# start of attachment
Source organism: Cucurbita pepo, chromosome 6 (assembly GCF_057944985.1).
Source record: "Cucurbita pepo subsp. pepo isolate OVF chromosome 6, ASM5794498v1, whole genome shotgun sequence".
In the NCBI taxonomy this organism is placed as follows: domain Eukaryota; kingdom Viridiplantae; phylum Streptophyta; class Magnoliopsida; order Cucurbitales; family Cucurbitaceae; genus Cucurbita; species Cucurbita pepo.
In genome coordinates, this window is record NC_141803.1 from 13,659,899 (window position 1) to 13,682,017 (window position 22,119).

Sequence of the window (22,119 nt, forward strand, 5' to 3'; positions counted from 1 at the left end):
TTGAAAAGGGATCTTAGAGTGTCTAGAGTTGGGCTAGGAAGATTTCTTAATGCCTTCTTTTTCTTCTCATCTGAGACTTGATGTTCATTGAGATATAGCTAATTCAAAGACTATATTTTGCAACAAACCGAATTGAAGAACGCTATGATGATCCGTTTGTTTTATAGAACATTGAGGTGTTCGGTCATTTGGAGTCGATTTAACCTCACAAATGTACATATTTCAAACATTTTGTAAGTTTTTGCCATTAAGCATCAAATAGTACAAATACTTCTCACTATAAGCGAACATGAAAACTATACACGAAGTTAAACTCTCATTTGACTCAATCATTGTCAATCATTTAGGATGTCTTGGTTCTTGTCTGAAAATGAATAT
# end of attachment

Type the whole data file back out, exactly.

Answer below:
Source organism: Cucurbita pepo, chromosome 6 (assembly GCF_057944985.1).
Source record: "Cucurbita pepo subsp. pepo isolate OVF chromosome 6, ASM5794498v1, whole genome shotgun sequence".
In the NCBI taxonomy this organism is placed as follows: domain Eukaryota; kingdom Viridiplantae; phylum Streptophyta; class Magnoliopsida; order Cucurbitales; family Cucurbitaceae; genus Cucurbita; species Cucurbita pepo.
In genome coordinates, this window is record NC_141803.1 from 13,659,899 (window position 1) to 13,682,017 (window position 22,119).

Sequence of the window (22,119 nt, forward strand, 5' to 3'; positions counted from 1 at the left end):
TTGAAAAGGGATCTTAGAGTGTCTAGAGTTGGGCTAGGAAGATTTCTTAATGCCTTCTTTTTCTTCTCATCTGAGACTTGATGTTCATTGAGATATAGCTAATTCAAAGACTATATTTTGCAACAAACCGAATTGAAGAACGCTATGATGATCCGTTTGTTTTATAGAACATTGAGGTGTTCGGTCATTTGGAGTCGATTTAACCTCACAAATGTACATATTTCAAACATTTTGTAAGTTTTTGCCATTAAGCATCAAATAGTACAAATACTTCTCACTATAAGCGAACATGAAAACTATACACGAAGTTAAACTCTCATTTGACTCAATCATTGTCAATCATTTAGGATGTCTTGGTTCTTGTCTGAAAATGAATAT